I once attended a meeting in which a man said to me, “Did I say you could talk? I’ll tell you when you can talk.”

Oh, where to begin.

First of all, this is a guy who has been laterally passed from department to department like a flaming bag of dog poo. No one wants him. Everyone wants him to be someone else’s problem. He’s a mess that no one wants to clean up. He has zero people skills, and his management style is intimidation, confrontation, and condescension.

I am a grown woman. This man was talking to me as if I were 3. If I talked to him in that manner, it would be considered insubordination.

Insubordination is a nifty catch-all phrase. What it boils down to is that senior staff can treat you like shit, but you are supposed to sit and quietly take it, or you lose your job. The more the term insubordination gets trotted out in a company, the more likely it is that employees are dealing with a mountain of abuse.

But this man, in particular, is the poster child for mansplaining. As is explained in this video, studies show that men dominate 75% of conversations in decision-making groups. This is why the term mansplaining is becoming so popular. I know it exists because I live it.

I’ve actually had men say to me, “Don’t worry your pretty little head,” and “What’s on your little mind?” I’ve had my ideas discounted, my comments interrupted, and my suggestions ignored for most of my life. And it’s usually by someone with a much lower IQ than I have.

I can’t even begin to tell you how frustrating this is. I’m done with patiently waiting my turn. Who gave you the right to divvy out these golden tickets to speak? I’m talking. Right now. If that means I’m a nasty woman, so be it.

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Fence Talking

When the weather is nice here in Seattle, I kind of feel obligated to take advantage of it. I spend a lot more time in my back yard here than I ever did in Florida. What people don’t tell you about the Sunshine State is that the sunshine also comes with 100 percent humidity that presses down on you even at 3 am, as well as 3 inch long cockroaches, fire ants, snakes, and mosquitoes. Here in Seattle the climate, when it’s feeling cooperative, is like paradise.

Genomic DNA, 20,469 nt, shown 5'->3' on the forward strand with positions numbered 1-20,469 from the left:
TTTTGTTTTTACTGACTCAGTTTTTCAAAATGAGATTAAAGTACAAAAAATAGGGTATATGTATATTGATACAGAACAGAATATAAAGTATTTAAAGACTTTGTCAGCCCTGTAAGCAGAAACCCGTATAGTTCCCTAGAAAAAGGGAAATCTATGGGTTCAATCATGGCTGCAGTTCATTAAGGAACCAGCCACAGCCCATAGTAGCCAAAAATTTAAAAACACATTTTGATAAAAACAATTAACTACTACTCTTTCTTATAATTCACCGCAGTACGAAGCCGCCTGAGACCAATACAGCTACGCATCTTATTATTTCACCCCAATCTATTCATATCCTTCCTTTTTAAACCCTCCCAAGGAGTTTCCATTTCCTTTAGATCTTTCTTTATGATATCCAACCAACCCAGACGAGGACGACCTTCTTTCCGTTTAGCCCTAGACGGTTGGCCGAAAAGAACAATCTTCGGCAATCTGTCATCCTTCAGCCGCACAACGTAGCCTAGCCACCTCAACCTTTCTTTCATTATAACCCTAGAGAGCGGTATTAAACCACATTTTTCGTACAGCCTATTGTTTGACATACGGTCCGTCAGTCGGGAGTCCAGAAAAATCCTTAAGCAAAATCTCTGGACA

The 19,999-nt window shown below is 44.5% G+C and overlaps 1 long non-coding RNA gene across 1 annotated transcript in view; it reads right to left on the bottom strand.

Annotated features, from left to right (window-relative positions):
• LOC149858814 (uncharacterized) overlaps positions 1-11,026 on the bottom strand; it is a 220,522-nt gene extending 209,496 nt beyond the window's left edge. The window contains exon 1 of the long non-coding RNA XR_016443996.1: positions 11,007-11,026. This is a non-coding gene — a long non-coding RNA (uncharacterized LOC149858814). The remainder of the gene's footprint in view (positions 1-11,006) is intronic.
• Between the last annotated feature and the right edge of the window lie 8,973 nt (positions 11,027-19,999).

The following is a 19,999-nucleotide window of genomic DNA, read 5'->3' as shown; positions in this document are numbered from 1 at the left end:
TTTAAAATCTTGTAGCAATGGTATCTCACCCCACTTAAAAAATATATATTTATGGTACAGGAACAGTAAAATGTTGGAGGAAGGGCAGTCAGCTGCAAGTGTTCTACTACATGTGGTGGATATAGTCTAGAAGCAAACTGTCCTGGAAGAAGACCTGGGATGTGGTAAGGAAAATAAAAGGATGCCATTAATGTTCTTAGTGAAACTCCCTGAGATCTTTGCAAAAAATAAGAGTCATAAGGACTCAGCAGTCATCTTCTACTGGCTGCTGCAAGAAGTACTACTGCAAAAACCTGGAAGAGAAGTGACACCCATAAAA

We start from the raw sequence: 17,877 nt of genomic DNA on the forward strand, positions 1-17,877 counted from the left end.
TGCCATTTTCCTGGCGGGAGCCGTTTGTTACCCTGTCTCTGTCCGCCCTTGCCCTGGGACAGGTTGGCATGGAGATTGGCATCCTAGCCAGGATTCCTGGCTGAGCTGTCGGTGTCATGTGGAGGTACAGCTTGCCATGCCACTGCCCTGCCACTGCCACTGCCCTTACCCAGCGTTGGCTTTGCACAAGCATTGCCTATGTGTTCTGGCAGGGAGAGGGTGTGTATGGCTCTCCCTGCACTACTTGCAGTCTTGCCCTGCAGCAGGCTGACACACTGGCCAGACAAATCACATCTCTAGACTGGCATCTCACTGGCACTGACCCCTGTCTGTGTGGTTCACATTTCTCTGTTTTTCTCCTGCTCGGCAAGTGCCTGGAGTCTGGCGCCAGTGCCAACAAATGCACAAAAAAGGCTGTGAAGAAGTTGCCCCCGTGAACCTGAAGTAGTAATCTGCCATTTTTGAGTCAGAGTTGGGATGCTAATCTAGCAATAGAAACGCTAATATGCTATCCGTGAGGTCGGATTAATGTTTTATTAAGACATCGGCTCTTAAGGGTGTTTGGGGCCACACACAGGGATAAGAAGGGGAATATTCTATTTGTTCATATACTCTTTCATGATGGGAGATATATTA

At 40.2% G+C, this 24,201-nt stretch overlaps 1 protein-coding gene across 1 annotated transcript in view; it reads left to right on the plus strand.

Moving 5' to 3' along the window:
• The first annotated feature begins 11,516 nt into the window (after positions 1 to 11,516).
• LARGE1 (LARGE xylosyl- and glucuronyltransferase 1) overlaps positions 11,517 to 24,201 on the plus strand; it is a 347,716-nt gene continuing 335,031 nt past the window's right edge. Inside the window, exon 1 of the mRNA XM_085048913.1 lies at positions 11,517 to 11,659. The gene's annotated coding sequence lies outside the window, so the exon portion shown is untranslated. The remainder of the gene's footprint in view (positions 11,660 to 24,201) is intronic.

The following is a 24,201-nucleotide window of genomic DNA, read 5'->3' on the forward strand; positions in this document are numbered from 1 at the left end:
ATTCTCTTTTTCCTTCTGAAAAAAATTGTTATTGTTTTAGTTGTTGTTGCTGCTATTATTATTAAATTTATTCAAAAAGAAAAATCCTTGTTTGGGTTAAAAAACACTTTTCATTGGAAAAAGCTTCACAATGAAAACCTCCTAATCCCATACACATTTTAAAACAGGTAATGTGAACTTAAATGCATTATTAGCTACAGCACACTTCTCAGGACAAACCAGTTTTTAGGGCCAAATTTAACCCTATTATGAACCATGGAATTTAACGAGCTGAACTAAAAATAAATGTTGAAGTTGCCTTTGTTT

Times like these, it’s excellent to have nice neighbors. It’s good to be able to fence talk with someone, but it’s a fine art. You have to remember that one’s home is one’s castle, and people do want a certain level of privacy. You don’t want to get all up in each other’s business, but it can be comforting to be able to exchange pleasantries, and feel as though there’s someone you can go to for jumper cables if your car battery dies.

It takes a bit of effort not to cross the line when fence talking. You want to know each other’s names, of course, and the names of each other’s pets. Pets, in fact, are a nice safe topic. You can talk about your dog’s antics and stay comfortably within the fence talk realm. The weather is a good subject, too. And perhaps what you plan to plant in your back yard. Cordial, but not intrusive, is what you’re aiming for. And when both parties know those rules, it can be a wonderful place to be indeed.

I can tell that there won’t be much fence talking with my neighbor on the other side. He always looks like he’s sucking on crab apples, and the few times I’ve attempted to say hello, he has responded with a grunt. This leaves me wondering if I’ve done something to irritate him, and it makes me quite uncomfortable. When I sit outside I tend to turn my back on his yard. I suppose stand-offish indifference beats outright hostility, but it does seem a bit of a shame, because some day it might be his turn to come asking for jumper cables. You just never know.

Neighbors greeting each other over fence

[Image credit: galleryhip.com]